Everett Collection / Shutterstock.com
The recent debate surrounding the ‘Redskins’ trademark has raised the question of what is acceptable and what is not in the protection of IP. But what other trademarks have caused controversy and how good are current laws at preventing offensive registrations? WIPR investigates.
Where do you draw the line between what is acceptable to profit from and what is not?
For the US Patent and Trademark Office (USPTO), the question would seem, on the surface, fairly clear cut. In a long anticipated decision, which culminated in June, the office’s Trademark Trial and Appeal Board (TTAB) comprehensively cancelled six trademarks belonging to the Washington Redskins American football team.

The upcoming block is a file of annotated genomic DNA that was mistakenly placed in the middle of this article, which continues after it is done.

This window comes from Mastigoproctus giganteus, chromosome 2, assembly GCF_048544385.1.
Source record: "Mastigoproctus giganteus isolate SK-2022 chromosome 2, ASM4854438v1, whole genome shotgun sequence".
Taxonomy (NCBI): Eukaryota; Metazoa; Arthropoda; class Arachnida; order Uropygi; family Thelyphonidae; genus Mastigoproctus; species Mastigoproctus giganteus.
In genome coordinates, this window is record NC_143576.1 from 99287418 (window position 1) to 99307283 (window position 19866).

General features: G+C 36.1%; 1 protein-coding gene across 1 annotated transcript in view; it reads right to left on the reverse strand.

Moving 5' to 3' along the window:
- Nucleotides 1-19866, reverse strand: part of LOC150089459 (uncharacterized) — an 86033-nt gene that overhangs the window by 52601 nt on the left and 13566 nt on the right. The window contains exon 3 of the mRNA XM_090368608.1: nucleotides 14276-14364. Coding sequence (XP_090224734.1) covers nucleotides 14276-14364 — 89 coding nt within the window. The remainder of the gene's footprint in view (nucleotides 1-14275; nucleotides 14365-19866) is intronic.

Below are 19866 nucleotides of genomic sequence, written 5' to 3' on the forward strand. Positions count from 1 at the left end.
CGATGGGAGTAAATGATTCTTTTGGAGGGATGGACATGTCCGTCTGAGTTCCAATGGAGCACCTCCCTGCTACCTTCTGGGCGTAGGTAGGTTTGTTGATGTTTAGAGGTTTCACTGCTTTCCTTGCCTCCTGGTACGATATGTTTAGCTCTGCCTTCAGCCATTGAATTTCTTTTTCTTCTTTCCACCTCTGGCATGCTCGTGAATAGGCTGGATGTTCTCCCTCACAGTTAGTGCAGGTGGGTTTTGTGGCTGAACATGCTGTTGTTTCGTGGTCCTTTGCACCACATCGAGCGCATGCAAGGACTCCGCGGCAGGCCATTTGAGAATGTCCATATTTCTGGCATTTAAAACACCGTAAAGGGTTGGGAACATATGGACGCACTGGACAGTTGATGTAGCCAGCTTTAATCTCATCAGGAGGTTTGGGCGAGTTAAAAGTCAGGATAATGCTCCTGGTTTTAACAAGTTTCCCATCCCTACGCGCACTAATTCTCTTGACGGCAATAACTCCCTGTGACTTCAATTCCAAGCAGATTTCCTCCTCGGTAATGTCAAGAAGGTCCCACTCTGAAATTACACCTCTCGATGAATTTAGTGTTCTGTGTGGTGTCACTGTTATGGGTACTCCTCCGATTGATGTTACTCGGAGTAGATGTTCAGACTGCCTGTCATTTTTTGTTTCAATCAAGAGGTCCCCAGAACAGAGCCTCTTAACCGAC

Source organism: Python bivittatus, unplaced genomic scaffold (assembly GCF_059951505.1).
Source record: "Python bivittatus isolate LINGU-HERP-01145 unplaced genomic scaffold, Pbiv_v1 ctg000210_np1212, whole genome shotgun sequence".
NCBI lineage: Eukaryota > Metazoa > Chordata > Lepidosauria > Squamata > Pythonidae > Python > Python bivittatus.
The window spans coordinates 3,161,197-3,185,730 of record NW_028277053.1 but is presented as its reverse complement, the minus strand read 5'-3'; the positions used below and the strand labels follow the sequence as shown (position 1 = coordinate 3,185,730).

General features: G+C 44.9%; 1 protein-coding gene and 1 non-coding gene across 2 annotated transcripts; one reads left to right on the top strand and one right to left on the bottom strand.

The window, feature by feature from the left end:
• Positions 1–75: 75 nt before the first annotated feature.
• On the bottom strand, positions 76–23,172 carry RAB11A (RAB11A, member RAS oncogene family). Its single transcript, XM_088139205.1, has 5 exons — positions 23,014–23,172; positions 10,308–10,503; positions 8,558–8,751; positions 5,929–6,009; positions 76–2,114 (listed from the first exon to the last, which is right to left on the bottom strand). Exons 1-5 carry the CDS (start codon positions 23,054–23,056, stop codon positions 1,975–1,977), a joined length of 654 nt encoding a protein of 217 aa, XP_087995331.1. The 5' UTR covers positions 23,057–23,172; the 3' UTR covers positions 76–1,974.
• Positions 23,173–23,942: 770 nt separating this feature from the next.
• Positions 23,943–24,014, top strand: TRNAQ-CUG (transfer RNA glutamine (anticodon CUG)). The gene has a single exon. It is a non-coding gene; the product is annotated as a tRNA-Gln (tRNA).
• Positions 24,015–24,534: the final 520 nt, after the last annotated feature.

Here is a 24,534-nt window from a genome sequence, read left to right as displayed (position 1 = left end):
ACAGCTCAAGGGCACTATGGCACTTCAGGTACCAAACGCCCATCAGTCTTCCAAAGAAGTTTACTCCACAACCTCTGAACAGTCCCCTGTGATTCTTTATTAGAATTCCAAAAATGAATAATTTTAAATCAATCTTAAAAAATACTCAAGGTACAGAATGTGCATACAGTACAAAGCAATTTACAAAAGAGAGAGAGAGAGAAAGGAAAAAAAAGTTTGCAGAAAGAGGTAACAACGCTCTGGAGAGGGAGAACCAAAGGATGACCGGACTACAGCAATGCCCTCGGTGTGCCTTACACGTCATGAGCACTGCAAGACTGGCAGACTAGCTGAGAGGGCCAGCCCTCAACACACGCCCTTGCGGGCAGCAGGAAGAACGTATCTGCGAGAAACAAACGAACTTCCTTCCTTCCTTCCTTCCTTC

The trademarks all contained variations of the word ‘Redskin’, which is widely regarded in modern society as being a racial and disparaging slur.
To continue reading, you need a subscription to WIPR. Start a subscription to WIPR for £455.
In-house feature articles, the archive and expert comment require a paid subscription. Subscribe now.
Want to give it a try? We are offering a two week free trial to the WIPR website – register and select “Free Trial” to begin access to the full WIPR archive and read the latest news, features and expert comment. Begin your free trial here.
Is your 2 week free trial about to end? Upgrade to a 12 month subscription for £455 now.
If you have already subscribed please login.
If you have any technical issues please email James Lynn on firstname.lastname@example.org.
USPTO; TTAB; trademarks; UK IPO; trademark registration.